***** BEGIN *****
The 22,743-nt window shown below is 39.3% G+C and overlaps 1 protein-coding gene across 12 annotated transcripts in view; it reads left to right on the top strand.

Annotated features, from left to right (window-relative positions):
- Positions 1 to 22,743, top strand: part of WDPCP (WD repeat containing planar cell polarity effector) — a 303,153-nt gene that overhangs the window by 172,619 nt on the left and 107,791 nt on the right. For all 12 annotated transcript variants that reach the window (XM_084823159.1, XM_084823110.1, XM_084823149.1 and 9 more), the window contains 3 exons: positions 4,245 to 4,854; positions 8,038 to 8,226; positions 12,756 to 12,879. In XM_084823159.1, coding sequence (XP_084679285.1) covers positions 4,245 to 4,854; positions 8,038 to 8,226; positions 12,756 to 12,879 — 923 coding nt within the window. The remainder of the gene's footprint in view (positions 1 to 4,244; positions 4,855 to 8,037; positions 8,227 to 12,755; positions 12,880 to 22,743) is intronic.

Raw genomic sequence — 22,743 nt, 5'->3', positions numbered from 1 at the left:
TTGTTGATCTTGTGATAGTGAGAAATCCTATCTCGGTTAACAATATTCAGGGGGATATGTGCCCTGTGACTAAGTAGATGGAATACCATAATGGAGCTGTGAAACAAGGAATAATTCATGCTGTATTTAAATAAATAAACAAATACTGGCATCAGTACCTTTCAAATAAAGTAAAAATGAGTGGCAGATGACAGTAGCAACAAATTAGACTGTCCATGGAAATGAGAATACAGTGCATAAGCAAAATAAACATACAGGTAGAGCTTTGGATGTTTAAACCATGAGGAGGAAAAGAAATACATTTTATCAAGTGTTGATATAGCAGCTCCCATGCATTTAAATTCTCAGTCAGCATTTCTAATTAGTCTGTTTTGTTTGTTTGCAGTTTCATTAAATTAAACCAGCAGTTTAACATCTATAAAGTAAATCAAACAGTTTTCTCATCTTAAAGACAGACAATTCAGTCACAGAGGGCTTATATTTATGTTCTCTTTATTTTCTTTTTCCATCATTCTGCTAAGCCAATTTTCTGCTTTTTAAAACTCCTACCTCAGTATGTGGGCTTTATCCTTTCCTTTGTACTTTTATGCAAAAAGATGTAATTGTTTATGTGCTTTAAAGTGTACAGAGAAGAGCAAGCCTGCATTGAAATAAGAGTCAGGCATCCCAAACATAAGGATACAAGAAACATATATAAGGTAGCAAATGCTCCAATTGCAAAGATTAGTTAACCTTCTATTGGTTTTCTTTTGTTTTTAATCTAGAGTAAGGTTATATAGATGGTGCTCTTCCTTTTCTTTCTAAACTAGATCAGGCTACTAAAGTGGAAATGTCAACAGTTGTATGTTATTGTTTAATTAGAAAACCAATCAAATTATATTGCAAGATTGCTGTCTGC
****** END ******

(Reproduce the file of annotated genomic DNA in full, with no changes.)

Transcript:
The 22,743-nt window shown below is 39.3% G+C and overlaps 1 protein-coding gene across 12 annotated transcripts in view; it reads left to right on the top strand.

Annotated features, from left to right (window-relative positions):
- Positions 1 to 22,743, top strand: part of WDPCP (WD repeat containing planar cell polarity effector) — a 303,153-nt gene that overhangs the window by 172,619 nt on the left and 107,791 nt on the right. For all 12 annotated transcript variants that reach the window (XM_084823159.1, XM_084823110.1, XM_084823149.1 and 9 more), the window contains 3 exons: positions 4,245 to 4,854; positions 8,038 to 8,226; positions 12,756 to 12,879. In XM_084823159.1, coding sequence (XP_084679285.1) covers positions 4,245 to 4,854; positions 8,038 to 8,226; positions 12,756 to 12,879 — 923 coding nt within the window. The remainder of the gene's footprint in view (positions 1 to 4,244; positions 4,855 to 8,037; positions 8,227 to 12,755; positions 12,880 to 22,743) is intronic.

Raw genomic sequence — 22,743 nt, 5'->3', positions numbered from 1 at the left:
TTGTTGATCTTGTGATAGTGAGAAATCCTATCTCGGTTAACAATATTCAGGGGGATATGTGCCCTGTGACTAAGTAGATGGAATACCATAATGGAGCTGTGAAACAAGGAATAATTCATGCTGTATTTAAATAAATAAACAAATACTGGCATCAGTACCTTTCAAATAAAGTAAAAATGAGTGGCAGATGACAGTAGCAACAAATTAGACTGTCCATGGAAATGAGAATACAGTGCATAAGCAAAATAAACATACAGGTAGAGCTTTGGATGTTTAAACCATGAGGAGGAAAAGAAATACATTTTATCAAGTGTTGATATAGCAGCTCCCATGCATTTAAATTCTCAGTCAGCATTTCTAATTAGTCTGTTTTGTTTGTTTGCAGTTTCATTAAATTAAACCAGCAGTTTAACATCTATAAAGTAAATCAAACAGTTTTCTCATCTTAAAGACAGACAATTCAGTCACAGAGGGCTTATATTTATGTTCTCTTTATTTTCTTTTTCCATCATTCTGCTAAGCCAATTTTCTGCTTTTTAAAACTCCTACCTCAGTATGTGGGCTTTATCCTTTCCTTTGTACTTTTATGCAAAAAGATGTAATTGTTTATGTGCTTTAAAGTGTACAGAGAAGAGCAAGCCTGCATTGAAATAAGAGTCAGGCATCCCAAACATAAGGATACAAGAAACATATATAAGGTAGCAAATGCTCCAATTGCAAAGATTAGTTAACCTTCTATTGGTTTTCTTTTGTTTTTAATCTAGAGTAAGGTTATATAGATGGTGCTCTTCCTTTTCTTTCTAAACTAGATCAGGCTACTAAAGTGGAAATGTCAACAGTTGTATGTTATTGTTTAATTAGAAAACCAATCAAATTATATTGCAAGATTGCTGTCTGC